But that example raises another question: Is Day-Lewis eligible for the game at all?
There are two general version of the Casting Game, and it can only be played properly once you decide which version you’re using:
- Only actors who are active, age-appropriate, and available may be considered. For instance, if you try to cast a good Fantastic Four movie, you can’t pick Mark Ruffalo as Reed Richards. In the Marvelworld, he’s taken. (But Ruffalo would be a great Richards.) And now you can’t cast Daniel Day-Lewis in anything, because he has retired from acting to become a dressmaker. You can’t say “A young Meryl Streep would be great” for this or that part.
- In this second version, you can cast anyone from any time. I can do what I’ve wanted to do for thirty years now: cast a young Day-Lewis in an adaptation — to be written by myself — of Dostoevsky’s Crime and Punishment. (Other cast members: a young Naomi Watts as Sonia and a middle-aged Wallace Shawn as Porfiry Petrovich.)
My son thinks that V1 offers the proper degree of challenge, while V2 is the equivalent of playing a video game on the easiest setting. I am not so sure — but of course, that may be because I’ve watched more old movies than he has, which gives me a bit of an advantage while playing V2. I like V2 because it allows the imagination free play: it’s wonderful, I think, to consider what a Batman movie directed by Billy Wilder would look like, especially if it starred the best possible Bruce Wayne: Cary Grant.
On the other side of the ledger, a significant advantage for V1 is that what it imagines could possibly happen, which can make for some real excitement.
So maybe the best way to think about V1 and V2 is not as versions of the same game, but as two completely different endeavors. But in any case, you have to know what the rules are before you play, or bickering will ensue.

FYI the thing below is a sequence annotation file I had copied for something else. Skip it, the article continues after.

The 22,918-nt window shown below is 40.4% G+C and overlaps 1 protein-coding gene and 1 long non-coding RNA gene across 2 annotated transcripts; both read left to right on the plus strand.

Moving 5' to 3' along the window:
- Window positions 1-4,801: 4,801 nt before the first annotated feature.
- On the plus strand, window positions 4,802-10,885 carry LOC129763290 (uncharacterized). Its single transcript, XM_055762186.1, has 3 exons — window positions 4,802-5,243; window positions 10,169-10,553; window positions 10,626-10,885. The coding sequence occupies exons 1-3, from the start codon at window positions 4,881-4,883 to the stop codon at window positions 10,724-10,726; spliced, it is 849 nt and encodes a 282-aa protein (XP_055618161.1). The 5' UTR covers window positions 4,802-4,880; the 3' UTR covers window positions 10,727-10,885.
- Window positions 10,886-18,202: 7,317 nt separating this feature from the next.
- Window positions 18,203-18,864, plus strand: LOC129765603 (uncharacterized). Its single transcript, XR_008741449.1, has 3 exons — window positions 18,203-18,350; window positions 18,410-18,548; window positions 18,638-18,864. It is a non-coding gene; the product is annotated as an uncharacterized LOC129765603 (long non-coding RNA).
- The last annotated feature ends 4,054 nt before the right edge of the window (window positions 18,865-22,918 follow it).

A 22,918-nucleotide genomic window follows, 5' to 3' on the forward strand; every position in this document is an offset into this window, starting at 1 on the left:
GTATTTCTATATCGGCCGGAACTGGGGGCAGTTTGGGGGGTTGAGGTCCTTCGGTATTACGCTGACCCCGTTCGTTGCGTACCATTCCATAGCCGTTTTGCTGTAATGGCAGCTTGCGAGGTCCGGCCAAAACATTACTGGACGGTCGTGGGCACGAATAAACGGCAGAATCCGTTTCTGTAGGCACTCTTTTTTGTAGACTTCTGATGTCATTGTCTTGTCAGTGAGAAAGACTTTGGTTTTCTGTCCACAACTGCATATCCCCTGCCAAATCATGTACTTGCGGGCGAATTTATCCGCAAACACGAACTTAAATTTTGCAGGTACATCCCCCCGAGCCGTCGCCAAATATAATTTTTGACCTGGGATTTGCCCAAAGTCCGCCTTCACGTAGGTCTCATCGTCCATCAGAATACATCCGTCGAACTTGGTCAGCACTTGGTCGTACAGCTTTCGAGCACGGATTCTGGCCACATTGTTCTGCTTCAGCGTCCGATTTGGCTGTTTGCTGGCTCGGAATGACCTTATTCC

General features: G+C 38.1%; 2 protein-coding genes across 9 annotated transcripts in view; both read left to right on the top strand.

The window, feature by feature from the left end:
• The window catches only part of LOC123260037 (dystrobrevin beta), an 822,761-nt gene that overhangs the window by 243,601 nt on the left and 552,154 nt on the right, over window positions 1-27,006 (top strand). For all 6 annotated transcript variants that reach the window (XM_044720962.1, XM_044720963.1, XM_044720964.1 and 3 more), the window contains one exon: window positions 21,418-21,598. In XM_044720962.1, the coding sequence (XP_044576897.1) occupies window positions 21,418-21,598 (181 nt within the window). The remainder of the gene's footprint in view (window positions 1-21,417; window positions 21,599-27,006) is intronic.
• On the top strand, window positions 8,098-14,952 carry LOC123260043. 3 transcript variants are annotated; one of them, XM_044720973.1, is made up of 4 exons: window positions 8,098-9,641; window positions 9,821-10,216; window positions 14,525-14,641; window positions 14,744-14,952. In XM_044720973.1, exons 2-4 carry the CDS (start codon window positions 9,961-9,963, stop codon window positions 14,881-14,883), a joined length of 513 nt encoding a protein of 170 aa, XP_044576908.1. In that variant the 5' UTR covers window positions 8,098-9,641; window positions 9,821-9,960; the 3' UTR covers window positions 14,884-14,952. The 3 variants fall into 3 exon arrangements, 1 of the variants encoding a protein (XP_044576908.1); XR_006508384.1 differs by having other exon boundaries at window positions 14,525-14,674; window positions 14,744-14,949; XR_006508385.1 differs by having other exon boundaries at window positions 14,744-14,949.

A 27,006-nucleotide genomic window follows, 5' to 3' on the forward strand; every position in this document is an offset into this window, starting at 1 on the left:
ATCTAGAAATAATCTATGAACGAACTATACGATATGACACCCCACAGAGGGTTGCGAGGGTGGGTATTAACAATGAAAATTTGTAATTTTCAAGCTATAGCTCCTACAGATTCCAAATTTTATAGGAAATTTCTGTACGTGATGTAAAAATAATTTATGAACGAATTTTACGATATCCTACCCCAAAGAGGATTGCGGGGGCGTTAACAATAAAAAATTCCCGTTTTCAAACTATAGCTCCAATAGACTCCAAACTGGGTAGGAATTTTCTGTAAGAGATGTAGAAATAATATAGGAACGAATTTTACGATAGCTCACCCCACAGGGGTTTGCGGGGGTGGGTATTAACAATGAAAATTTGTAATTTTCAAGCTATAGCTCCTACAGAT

I do not believe that there are any exceptions to the rule that big-budget Hollywood action movies today — within which I include many SF and all superhero movies — possess the following traits:
- They’re at least 30 minutes too long;
- Most of that excessive length results from the decision to stage one massive action set-piece too many;
- The decision to stage one massive action set-piece too many stems, in turn, from the catastrophically erroneous belief that raising the stakes — putting a city or (better) a country or (better still) a planet or (even more better) the universe or (best of all) ALL THE UNIVERSES THERE EVER WERE OR EVER COULD BE at risk — will increase viewers’ emotional investment in the story;
- In order to turn the screw of tension ever tighter, some characters will be made to behave in ways wildly inconsistent with what they appear to be throughout most of the movie, while other characters will be pressed towards the abaolute extremes of heroism or wickedness.
I don’t think my claims here are seriously contestable, which leaves us with two kinds of movie viewers: those who don’t mind, and those who mind: those who can accept these traits as conventions of the genre and move beyond them in evaluating the success or failure of a picture, and those who can’t be reconciled to these traits.
I am in the latter camp, which is why I am not as crazy about Blade Runner 2049 as many of my friends. BR2049 is visually and aurally stunning — and I mean truly stunning: I am very happy that I got to experience the movie at an Alamo Drafthouse, where they really care about both projection and sound quality. But the screenplay is often inept, and the pacing is abysmally bad. During the interminable final fight scene I got seriously drowsy, and and possibly would have nodded off altogether if it hadn’t been for the occasional loud noises.